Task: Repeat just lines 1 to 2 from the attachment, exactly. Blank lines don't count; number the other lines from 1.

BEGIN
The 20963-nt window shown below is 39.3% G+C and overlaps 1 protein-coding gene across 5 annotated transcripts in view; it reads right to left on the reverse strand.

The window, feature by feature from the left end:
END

The 20963-nt window shown below is 39.3% G+C and overlaps 1 protein-coding gene across 5 annotated transcripts in view; it reads right to left on the reverse strand.

The window, feature by feature from the left end: